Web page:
As befits a heroine who can beat light speed, the first-person narrative, studded with tech speak and earthly slang, sprints off the blocks in a streak of pure adrenalin. The reader guns for Sirantha from the get-go, and it's a mark of Aguirre's skill that she is more than just a tough action gal. She is a real person, strong, romantic and rueful. She never loses the sense of wonder she first experienced when her parents took her on a space cruise as a teenager.
It's also the world around Sirantha that makes Wanderlust so impressive. The details of communication, travel, politics and power in a greedy, lively universe have been devised to the last degree, but are presented effortlessly. Aguirre has the mastery and vision which come from critical expertise: she is unmistakably a true science fiction fan, writing in the genre she loves. As with all great works in this genre, the laser blasts and gizmos, as cool as they are, are only the surface embellishments of a wide-ranging recon mission through the huge questions of war and peace, commerce and greed, colonisation and defence.
Isn't that brilliant?
See, if a thousand people tell me they loved my book, it doesn't diminish my delight in hearing it from 1,001. Most writers don't tire of hearing they moved or entertained someone. I don't expect everyone to love (or even like) my books. I write the best stories I can, but reading is a subjective experience. Each reader brings his own frame of reference, and sometimes what I produce is too far from what they can appreciate. It happens. I still bask in the moments when I realize this reader connected with what I did.
But here's something that might surprise you -- the one single thing that bugs me most about this gig. It's not deadlines. It's not reader criticisms. It's not even the delayed gratification. I mean, I want to talk about a book with readers right after I finish it! Unfortunately, you guys won't get your hands on that book for at least a year and sometimes it's longer than that. By that time, I've written four or five more books, and I'm not even thinking about that book anymore. It frustrates me because I get questions like, "What inspired you when you wrote (X-Y-Z scene)?" I'm going, "Hell if I know, that was two years ago, and I can't even remember what I had for breakfast last Tuesday." Even so, that's not my least favorite thing about this business.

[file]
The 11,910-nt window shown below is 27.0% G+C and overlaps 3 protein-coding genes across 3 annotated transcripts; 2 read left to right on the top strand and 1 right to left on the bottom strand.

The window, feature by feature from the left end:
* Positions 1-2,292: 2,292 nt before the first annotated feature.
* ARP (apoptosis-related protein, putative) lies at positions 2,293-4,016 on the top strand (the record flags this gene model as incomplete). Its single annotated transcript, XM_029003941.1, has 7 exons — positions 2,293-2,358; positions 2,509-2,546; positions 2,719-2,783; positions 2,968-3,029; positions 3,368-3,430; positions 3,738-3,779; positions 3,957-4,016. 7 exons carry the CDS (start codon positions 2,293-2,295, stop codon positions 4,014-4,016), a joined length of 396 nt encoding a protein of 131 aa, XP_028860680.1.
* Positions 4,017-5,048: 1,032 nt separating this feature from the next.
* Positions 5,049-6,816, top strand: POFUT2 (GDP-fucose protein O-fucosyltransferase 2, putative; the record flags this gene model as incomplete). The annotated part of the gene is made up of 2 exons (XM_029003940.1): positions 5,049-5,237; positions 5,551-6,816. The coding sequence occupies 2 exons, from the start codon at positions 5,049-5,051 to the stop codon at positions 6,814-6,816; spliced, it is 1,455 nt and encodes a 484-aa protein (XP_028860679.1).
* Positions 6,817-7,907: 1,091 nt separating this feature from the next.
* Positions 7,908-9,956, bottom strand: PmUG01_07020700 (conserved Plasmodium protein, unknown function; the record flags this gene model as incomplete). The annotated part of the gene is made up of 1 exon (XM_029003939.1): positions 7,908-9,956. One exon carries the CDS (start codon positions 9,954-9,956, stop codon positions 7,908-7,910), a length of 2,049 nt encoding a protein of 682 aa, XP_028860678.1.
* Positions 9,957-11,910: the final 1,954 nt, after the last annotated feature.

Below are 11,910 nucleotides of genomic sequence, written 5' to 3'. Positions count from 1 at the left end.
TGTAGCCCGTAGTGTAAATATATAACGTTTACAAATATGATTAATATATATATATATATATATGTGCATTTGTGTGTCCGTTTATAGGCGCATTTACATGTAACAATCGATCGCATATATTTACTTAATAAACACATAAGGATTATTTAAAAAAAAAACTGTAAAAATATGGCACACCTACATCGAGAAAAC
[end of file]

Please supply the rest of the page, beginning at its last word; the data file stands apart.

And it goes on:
At least, not directly. It's more of a peripheral issue. I loooooooove getting fan mail, puffy heart it with sugar-on-top-and-chocolate-candy-sprinkles love it. It makes me sing inside to read those lines from someone who was overwhelmed with happy by something I wrote and had to dash off a few lines to tell me so. I glow for days over those emails. I do, srsly. Ask my husband. He keeps asking if I'm knocked up.
No, baby. It's just the fan mail.
So what's the problem, you might ask. Those notes almost always end with a plea for me to write faster. And that's what bugs me most. There are precious few authors in the biz who write faster than me. I do my drafts in six weeks or less. Within two months, I will have my book polished and turned in. I'm not bragging; that's a fact.
However, I have no say over my release dates. The publishers choose them according to some arcane algebraic equations to which I am not privy. Dear readers, if you want my books more often, then instigate a letter writing campaign to Penguin, letting them know you have the wherewithal to purchase as fast as they can print them up. Cos I have nothing to do with it, and it makes me feel like a slacker when people beg me to produce faster when I'm already the Speedy Gonzalez of the book world. To give you an idea, I sold nine books in a little over a year. I've now written six of those. I have only three more left to do, and I anticipate I'll be finished with all my contracted work in six months or so.
Thus, the delays from my desk to your house? It's not me, I swear.